HSM aims high with new initiative

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Thursday, August 30, 2007

LISLE, Ill.--HSM Electronic Protection Services announced in August the expansion of its high security initiative for private and public commercial companies, defense contractors and government agencies. While HSM's pursuit of high-security accounts is not a new trend for HSM or its parent company, Stanley Works, which acquired HSM in December of 2006, this announcement represents a concerted effort to attack the market in the way HSM has approached the multi-location retail vertical, for example.
"Both HSM and Stanley have been involved in high-security and government sales for years," said Kevin Brooks, vice president of government sales. "Since we've become integrated into one, it has made us much more capable. We've always been in the market, but now we're more focused in this specific vertical and having a dedicated team."
HSM has trained 50 sales specialists and 50 operations technical specialists for its high-security division, according to Brooks.
HSM, which maintains a 60/40 mix of installed commercial to residential accounts, is "focusing more on government/high security types of accounts," in addition to its rapidly expanding commercial base according to Brooks. "The objective is to go out and develop relationships with these organizations in that channel and leverage what we've done, both Stanley and HSM, over the years with our service portfolio, and bring these opportunities in," he said.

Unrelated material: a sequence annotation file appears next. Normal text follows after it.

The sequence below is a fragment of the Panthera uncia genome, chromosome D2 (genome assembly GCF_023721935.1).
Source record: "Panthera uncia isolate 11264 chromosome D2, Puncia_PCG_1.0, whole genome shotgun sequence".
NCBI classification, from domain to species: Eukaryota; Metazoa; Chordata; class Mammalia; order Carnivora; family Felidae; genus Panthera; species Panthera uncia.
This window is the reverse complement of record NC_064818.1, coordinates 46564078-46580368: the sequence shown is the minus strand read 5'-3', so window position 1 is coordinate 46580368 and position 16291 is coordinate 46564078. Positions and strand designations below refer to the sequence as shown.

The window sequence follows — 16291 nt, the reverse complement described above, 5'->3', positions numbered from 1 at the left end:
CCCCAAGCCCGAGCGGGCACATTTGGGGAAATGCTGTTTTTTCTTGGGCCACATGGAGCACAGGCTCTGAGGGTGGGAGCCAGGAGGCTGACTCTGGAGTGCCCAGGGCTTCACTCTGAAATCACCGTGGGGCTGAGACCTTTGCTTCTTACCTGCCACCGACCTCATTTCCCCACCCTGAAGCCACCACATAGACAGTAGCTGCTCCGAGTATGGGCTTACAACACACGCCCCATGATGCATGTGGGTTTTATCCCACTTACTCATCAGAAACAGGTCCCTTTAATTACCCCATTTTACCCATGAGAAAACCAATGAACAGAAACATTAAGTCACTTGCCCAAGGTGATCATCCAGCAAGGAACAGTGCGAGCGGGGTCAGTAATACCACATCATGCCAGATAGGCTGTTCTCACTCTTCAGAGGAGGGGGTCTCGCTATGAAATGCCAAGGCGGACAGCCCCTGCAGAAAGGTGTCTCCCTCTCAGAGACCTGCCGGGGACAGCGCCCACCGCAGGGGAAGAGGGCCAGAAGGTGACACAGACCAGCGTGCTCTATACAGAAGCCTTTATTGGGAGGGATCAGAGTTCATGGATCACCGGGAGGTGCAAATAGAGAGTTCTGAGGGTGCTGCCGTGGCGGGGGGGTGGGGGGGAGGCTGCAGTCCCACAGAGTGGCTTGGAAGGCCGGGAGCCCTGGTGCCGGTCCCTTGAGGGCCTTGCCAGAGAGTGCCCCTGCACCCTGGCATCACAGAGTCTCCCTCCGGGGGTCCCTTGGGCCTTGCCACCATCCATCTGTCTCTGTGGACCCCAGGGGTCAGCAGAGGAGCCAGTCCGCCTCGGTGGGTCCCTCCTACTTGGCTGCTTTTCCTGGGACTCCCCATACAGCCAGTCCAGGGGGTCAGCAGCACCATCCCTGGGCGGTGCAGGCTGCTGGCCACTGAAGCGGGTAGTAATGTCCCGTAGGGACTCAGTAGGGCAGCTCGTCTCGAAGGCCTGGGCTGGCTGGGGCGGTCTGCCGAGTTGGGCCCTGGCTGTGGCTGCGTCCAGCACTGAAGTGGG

HSMs initiative to monitor high security accounts involves undergoing rigorous security certification procedures for both its staff and facilities, according to Steve Walker, director of HSM's new central station, ProtectionNet Customer Service Center (PNC).
"High security accounts require that we have certified personnel in the central station to handle those accounts," Walker said. "Personnel are required to go through special training and they have to demonstrate their proficiency in understanding the requirements of these accounts as well as very rigorous background checks at the state level and the Department of Defense level as well."
Not only must operators, known at HSM as monitoring specialists, obtain security certification, but the facility itself must also meet certain security requirements. "Security listing entails both physical security for the center as well as security of the data that we use to actually monitor the accounts," said Walker. HSM's PNC, which opened in Minneapolis in December of 2006, performs all of the company's high security monitoring, according to Walker.
Those high security accounts also require specialized monitoring services. "For high security accounts we use line security, which means that we are monitoring and in constant communication with the panel. We will be able to detect any loss of communication and notify the customer immediately," said Walker.
For security reasons, Walker was unable to disclose the names of organizations within its high security portfolio or even reveal how many accounts it monitors within this specialized department.